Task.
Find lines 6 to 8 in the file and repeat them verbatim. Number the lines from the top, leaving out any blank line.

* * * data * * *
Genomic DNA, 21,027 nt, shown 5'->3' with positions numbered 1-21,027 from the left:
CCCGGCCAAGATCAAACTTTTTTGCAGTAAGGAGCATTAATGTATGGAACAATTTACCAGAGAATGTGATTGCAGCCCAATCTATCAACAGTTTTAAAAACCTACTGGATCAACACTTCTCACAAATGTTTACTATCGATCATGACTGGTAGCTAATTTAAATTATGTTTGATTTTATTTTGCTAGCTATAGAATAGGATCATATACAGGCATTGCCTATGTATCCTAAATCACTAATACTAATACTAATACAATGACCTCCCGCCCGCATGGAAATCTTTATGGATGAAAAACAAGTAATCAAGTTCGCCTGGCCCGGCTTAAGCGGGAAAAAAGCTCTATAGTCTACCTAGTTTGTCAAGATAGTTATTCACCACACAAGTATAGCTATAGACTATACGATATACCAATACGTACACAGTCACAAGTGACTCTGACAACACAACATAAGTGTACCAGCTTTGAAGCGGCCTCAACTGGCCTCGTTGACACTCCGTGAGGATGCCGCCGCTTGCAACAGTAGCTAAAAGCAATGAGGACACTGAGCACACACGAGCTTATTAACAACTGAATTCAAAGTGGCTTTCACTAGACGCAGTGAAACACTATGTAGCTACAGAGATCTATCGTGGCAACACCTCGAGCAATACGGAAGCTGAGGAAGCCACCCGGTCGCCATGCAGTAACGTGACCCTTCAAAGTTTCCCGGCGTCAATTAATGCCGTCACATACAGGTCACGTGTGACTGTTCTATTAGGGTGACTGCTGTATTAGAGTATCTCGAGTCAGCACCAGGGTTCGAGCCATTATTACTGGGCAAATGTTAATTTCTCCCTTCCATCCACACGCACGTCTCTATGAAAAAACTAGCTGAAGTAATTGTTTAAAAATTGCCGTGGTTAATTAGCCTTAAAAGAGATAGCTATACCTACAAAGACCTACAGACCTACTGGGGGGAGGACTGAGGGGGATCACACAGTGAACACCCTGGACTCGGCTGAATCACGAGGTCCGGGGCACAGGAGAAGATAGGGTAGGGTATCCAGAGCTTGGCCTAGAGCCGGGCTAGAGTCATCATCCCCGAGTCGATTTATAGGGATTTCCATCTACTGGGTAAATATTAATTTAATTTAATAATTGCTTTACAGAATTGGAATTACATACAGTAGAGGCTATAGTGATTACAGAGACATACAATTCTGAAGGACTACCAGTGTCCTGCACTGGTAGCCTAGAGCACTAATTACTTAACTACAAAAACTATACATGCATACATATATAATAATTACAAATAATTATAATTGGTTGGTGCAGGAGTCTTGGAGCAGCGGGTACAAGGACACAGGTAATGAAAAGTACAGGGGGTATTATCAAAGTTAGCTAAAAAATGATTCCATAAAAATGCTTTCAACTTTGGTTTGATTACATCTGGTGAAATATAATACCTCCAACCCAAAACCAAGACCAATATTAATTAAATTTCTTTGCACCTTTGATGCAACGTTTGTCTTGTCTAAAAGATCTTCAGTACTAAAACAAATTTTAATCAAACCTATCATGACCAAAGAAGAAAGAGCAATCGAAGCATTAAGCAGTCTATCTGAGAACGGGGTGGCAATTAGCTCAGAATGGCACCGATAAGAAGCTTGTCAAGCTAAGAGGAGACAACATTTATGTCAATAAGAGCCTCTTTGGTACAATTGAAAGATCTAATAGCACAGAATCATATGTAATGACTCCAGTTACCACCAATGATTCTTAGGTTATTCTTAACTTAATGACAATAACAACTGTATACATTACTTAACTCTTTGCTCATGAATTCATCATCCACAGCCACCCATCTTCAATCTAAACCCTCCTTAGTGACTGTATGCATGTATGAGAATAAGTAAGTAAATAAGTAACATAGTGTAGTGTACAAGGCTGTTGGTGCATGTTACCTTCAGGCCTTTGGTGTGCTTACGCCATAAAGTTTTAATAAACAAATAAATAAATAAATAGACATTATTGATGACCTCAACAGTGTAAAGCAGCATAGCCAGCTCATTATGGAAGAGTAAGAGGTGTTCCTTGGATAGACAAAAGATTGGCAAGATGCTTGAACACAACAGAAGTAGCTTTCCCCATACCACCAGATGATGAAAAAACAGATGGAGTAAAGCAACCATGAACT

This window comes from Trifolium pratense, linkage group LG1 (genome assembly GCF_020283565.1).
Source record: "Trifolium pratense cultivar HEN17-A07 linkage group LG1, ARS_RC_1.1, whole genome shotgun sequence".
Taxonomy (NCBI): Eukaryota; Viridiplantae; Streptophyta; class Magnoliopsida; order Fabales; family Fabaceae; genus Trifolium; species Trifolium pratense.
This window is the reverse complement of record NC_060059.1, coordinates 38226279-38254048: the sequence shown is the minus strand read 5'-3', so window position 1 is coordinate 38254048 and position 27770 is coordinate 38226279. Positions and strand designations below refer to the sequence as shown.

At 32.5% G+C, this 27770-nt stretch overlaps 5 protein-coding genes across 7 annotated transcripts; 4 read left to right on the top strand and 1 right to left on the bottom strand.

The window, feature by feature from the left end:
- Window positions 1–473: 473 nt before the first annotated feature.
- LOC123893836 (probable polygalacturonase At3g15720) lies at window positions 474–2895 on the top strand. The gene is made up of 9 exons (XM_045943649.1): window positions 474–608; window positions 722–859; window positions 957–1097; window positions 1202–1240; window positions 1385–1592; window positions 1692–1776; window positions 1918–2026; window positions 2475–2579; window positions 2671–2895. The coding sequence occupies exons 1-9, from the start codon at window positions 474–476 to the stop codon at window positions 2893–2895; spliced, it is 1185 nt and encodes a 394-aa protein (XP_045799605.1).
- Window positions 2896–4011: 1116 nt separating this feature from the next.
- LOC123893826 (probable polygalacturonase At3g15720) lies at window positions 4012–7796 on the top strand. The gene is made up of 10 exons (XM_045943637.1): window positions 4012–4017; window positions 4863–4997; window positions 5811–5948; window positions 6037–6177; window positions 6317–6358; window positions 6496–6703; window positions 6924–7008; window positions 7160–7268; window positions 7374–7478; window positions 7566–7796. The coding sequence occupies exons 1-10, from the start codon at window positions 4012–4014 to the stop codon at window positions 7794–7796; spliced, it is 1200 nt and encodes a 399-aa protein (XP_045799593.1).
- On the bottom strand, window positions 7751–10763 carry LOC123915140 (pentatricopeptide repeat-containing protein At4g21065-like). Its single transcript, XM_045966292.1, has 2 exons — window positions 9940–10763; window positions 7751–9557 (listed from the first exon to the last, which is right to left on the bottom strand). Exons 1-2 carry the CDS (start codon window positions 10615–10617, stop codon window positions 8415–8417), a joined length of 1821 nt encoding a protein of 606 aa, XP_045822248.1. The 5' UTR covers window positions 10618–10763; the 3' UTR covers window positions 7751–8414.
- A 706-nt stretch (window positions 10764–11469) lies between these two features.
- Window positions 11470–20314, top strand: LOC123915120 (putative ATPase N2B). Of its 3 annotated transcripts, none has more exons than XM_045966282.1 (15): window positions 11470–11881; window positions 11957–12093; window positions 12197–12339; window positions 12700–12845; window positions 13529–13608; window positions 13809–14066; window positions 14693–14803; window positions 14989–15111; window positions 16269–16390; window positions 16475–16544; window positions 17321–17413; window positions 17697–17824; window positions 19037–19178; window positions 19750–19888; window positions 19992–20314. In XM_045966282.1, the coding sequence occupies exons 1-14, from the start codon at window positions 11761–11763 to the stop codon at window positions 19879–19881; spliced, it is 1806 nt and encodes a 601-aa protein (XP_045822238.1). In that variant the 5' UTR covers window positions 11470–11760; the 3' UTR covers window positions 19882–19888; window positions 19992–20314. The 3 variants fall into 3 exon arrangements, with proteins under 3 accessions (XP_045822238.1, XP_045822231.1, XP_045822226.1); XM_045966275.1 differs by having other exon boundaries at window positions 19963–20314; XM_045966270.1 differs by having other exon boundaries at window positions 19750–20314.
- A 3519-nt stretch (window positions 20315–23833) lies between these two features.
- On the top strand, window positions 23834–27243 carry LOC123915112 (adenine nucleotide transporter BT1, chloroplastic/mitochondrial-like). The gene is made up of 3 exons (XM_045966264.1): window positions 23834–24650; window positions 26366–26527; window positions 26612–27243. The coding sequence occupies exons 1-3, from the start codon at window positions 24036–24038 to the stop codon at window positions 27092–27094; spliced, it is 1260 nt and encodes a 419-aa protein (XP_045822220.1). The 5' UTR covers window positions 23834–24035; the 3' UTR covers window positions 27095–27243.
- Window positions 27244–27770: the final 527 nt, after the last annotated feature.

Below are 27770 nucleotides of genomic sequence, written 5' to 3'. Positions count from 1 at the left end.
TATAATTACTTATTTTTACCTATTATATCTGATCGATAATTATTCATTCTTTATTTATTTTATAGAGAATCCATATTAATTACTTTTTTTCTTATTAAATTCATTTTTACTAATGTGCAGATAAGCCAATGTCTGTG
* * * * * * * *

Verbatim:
This window is the reverse complement of record NC_060059.1, coordinates 38226279-38254048: the sequence shown is the minus strand read 5'-3', so window position 1 is coordinate 38254048 and position 27770 is coordinate 38226279. Positions and strand designations below refer to the sequence as shown.

At 32.5% G+C, this 27770-nt stretch overlaps 5 protein-coding genes across 7 annotated transcripts; 4 read left to right on the top strand and 1 right to left on the bottom strand.

The window, feature by feature from the left end: